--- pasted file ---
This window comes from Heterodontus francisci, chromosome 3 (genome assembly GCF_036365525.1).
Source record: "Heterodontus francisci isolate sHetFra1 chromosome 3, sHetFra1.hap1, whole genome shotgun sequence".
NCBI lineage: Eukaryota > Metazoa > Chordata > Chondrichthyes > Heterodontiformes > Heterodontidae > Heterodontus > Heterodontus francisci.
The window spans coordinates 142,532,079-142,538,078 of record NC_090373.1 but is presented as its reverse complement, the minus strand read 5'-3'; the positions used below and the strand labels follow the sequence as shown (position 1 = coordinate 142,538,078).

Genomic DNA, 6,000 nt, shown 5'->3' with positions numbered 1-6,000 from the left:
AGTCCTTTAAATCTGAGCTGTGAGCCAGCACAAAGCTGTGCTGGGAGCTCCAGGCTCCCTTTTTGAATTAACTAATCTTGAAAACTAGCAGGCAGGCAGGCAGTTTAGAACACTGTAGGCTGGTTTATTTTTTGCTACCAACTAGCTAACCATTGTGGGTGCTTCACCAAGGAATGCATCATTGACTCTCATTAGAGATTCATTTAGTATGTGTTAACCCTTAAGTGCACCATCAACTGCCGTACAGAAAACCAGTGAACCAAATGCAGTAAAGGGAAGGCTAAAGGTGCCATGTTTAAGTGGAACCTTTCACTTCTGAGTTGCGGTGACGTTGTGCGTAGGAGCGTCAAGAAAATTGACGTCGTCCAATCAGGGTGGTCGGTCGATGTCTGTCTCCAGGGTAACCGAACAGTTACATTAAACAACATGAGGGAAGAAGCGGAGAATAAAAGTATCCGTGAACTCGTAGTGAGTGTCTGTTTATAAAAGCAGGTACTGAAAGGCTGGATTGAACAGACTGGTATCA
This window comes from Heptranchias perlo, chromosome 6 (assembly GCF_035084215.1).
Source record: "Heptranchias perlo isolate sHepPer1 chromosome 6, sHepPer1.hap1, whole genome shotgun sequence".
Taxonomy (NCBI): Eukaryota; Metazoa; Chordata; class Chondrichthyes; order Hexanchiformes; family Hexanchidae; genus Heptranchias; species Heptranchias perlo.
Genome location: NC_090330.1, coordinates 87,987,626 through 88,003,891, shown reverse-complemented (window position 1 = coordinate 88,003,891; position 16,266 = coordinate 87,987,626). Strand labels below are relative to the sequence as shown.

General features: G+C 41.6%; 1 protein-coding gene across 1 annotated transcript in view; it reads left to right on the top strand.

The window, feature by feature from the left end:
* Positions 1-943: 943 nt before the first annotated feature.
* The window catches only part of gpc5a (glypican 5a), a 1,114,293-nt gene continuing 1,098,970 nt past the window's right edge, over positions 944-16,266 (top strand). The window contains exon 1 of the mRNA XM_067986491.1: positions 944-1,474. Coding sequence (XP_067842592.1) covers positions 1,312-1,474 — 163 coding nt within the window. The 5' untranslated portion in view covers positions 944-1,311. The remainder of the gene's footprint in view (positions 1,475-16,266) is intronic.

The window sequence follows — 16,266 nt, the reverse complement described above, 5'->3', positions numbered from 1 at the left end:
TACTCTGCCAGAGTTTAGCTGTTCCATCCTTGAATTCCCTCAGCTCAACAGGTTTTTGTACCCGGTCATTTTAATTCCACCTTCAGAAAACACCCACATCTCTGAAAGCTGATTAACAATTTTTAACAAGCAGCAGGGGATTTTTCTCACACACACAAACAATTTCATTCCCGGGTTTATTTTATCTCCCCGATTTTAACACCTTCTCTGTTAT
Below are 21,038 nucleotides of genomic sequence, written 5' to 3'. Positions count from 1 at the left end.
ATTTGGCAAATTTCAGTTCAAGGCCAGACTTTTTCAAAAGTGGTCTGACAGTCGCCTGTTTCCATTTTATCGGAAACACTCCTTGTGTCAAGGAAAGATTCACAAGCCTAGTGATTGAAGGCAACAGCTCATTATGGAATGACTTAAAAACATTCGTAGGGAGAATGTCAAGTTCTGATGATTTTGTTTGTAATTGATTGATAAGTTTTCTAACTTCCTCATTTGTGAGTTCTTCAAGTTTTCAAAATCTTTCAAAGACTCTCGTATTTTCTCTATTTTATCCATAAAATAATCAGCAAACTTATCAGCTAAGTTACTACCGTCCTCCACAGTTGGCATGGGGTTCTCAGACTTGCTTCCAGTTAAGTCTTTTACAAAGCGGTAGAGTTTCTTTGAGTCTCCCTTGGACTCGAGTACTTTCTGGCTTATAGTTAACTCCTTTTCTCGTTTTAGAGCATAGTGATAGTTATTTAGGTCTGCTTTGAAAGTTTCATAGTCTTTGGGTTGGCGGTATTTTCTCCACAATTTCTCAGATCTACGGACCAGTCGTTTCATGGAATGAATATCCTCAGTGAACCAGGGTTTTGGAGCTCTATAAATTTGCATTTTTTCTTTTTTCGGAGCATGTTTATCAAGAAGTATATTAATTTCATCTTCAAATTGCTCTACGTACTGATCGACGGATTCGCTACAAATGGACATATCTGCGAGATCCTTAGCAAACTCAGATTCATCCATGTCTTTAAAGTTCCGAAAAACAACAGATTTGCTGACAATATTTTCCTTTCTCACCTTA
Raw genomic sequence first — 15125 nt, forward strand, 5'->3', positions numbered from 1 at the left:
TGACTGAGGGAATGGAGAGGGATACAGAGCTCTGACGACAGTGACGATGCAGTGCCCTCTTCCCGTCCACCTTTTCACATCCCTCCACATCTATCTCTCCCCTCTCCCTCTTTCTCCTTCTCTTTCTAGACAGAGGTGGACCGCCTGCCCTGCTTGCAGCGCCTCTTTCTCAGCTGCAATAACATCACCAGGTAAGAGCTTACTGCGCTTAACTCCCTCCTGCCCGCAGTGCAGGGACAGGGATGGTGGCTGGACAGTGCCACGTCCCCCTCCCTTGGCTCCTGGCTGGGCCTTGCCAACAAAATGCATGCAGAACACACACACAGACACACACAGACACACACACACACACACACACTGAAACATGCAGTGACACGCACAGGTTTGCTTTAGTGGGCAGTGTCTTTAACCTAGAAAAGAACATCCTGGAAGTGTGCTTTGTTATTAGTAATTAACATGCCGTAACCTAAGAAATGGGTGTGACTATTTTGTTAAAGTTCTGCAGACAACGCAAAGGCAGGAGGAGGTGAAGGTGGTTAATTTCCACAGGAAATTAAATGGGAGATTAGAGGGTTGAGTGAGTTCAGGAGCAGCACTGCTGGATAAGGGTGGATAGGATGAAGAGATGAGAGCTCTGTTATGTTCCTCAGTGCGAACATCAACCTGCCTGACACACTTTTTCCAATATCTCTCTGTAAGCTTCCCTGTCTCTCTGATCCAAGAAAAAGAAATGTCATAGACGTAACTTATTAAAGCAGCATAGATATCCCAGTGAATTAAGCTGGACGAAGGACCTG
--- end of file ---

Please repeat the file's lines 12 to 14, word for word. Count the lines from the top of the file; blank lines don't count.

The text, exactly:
The window, feature by feature from the left end:
* Positions 1-943: 943 nt before the first annotated feature.
* The window catches only part of gpc5a (glypican 5a), a 1,114,293-nt gene continuing 1,098,970 nt past the window's right edge, over positions 944-16,266 (top strand). The window contains exon 1 of the mRNA XM_067986491.1: positions 944-1,474. Coding sequence (XP_067842592.1) covers positions 1,312-1,474 — 163 coding nt within the window. The 5' untranslated portion in view covers positions 944-1,311. The remainder of the gene's footprint in view (positions 1,475-16,266) is intronic.